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Indo-China Defence Ministerial Meet
- 05 Sep 2020
- 7 min read
Why in News
The Indo-China Defence Minister level meet happened on the sidelines of the Shanghai Cooperation Organisation (SCO) Defence Ministers’ meeting in Moscow (Russia) on 4th September 2020.
- Significance of the Meet: The first high-level political face-to-face meeting between India and China since the border row erupted along the Line of Actual Control (LAC) in eastern Ladakh.
- India pushed for the restoration of status quo ante at all friction points along the Line of Actual Control (LAC) in eastern Ladakh and called for disengagement of troops in an expeditious way.
- The Indian and Chinese armies are engaged in the standoff at Pangong Tso, Galwan Valley, Demchok and Daulat Beg Oldie in eastern Ladakh.
- The actions on the northern bank of Pangong Tso are not just for territorial gains on land, but enhanced domination of the resource-rich lake.
- Pangong Tso is overlooked by the Finger Area - a set of eight cliffs extending out of the Sirijap range (on the northern bank of Lake).
- The stand-off at Ladakh’s Galwan Valley has escalated in recent weeks due to the infrastructure projects that India has undertaken in the recent years. India is building a strategic road, Darbuk-Shyok-Daulat Beg Oldie (DSDBO) road, through the Galwan Valley - close to China - connecting the region to an airstrip.
- China is opposed to any Indian construction in the area. A stand-off in the Galwan area was one of the biggest flashpoints of the 1962 war.
Line of Actual Control
- The LAC is the demarcation that separates Indian-controlled territory from Chinese-controlled territory. India considers the LAC to be 3,488 km long, while the Chinese consider it to be only around 2,000 km.
- It is divided into three sectors:
- The eastern sector which spans Arunachal Pradesh and Sikkim.
- The middle sector in Uttarakhand and Himachal Pradesh.
- The western sector in Ladakh.
- The India-China LAC in Ladakh is an outcome of the territory illegally retained by China after the 1962 conflict. The Chinese occupation of parts of Aksai Chin is not supported by historical or legal documents.
India’s Statement at SCO
- Peace and Prosperity: India stressed upon a peaceful, stable and secure region of SCO member states.
- Prosperity and stability in the region demand a climate of trust and cooperation, non-aggression, respect for international rules, sensitivity to each other’s interest and peaceful resolution of differences.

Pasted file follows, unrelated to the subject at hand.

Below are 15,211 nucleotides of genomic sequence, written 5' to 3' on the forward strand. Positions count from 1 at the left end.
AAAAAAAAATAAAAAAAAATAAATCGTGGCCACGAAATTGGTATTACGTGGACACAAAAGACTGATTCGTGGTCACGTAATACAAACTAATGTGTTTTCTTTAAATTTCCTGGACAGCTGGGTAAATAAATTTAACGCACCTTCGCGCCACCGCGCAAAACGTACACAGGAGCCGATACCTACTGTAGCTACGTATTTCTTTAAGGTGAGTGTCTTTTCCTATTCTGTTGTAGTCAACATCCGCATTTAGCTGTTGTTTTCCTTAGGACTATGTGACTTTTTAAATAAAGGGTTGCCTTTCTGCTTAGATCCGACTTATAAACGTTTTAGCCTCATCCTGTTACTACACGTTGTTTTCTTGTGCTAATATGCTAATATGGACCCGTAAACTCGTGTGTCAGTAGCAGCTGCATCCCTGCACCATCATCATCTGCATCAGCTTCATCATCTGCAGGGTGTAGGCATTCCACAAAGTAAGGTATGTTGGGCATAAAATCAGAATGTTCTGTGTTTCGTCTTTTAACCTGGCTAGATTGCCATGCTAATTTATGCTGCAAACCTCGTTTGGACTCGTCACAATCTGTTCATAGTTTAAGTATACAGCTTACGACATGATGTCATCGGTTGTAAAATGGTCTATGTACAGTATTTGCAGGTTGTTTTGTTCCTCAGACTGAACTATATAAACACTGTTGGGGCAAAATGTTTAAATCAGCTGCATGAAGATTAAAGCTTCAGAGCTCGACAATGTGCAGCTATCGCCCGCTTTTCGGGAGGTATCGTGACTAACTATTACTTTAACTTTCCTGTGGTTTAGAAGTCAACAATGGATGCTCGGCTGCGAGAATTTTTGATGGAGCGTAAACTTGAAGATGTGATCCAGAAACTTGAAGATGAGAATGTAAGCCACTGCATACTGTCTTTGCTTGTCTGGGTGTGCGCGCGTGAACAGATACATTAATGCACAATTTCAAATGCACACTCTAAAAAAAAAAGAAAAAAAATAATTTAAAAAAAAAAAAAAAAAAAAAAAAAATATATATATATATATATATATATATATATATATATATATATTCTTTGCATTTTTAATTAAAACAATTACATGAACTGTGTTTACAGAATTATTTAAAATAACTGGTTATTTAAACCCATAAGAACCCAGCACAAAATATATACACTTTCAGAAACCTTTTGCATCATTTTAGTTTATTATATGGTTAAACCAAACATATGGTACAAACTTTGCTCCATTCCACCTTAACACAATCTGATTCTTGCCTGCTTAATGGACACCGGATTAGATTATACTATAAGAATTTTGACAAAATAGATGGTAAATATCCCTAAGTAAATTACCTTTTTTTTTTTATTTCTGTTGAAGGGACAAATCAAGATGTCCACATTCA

- India is committed to the evolution of a global security architecture which will be open, transparent, inclusive, rules-based and anchored in international laws.
- On the Regional Situation: India expressed concern at
- The security situation in Afghanistan.
- The SCO contact group on Afghanistan is useful for arriving at a formal agreement among SCO member States.
- It was conceived In 2005 and was brought into action in 2017 at the level of deputy foreign ministers.
- The Group envisages joint actions to enhance cooperation in security, trade, the economy as well as cultural and humanitarian ties.
- Gulf Region: India called upon the Gulf countries to resolve differences between them by “dialogue based on mutual respect, sovereignty and non-interference in internal affairs of each other".
- The security situation in Afghanistan.
- Terrorism: India unequivocally condemns terrorism in all forms and manifestations, and condemns its proponents and asserted the need to build institutional capacity to deal with both traditional and non-traditional threats — above all, terrorism, drug-trafficking and transnational crime.
Shanghai Cooperation Organization
- It was formed in the year 2001 and headquartered at Beijing, China.
- Geographic Extent: SCO is a significant organization that has a vast geographic expanse and is important for Central Asia, South-Asia and Asia-Pacific region.
- It is a major Eurasian organization that represents half of the world’s population.
- It is a permanent intergovernmental international organisation.
- Member-states: The SCO has eight members namely India, Kazakhstan, China, Kyrgyzstan, Pakistan, Russia, Tajikistan and Uzbekistan, and four observer states - Afghanistan, Belarus, Iran and Mongolia.
- India joined SCO in 2017 at the insistence of Russia, and China balanced India’s entry with the entry of Pakistan.
- Permanent Bodies: The organisation has two permanent bodies — the SCO Secretariat based in Beijing (China) and the Executive Committee of the Regional Anti-Terrorist Structure (RATS) based in Tashkent (Uzbekistan).
- Significance: It has the capacity to counterbalance the North Atlantic Treaty Organization.
- Mandate: SCO has an evolving mandate which started off by being an economic, political, cultural and regional security organization.
- In April 2020, India and China completed their 70 years of diplomatic relations. Both sides should acknowledge that the situation is precarious, and that the recent days in particular have undone decades of painstakingly negotiated confidence-building mechanisms.
- For India, the first priority has to be to restore the status quo ante at the border as it existed in April 2020. This will require both a display of military strength at the border by standing up to Chinese aggression, and diplomatic work by making it clear to China that its intervention will lead to heavy costs across all spheres of the relationship.
- Through the platform of SCO, India has a clear opportunity to highlight the real values of Indian Foreign Policy.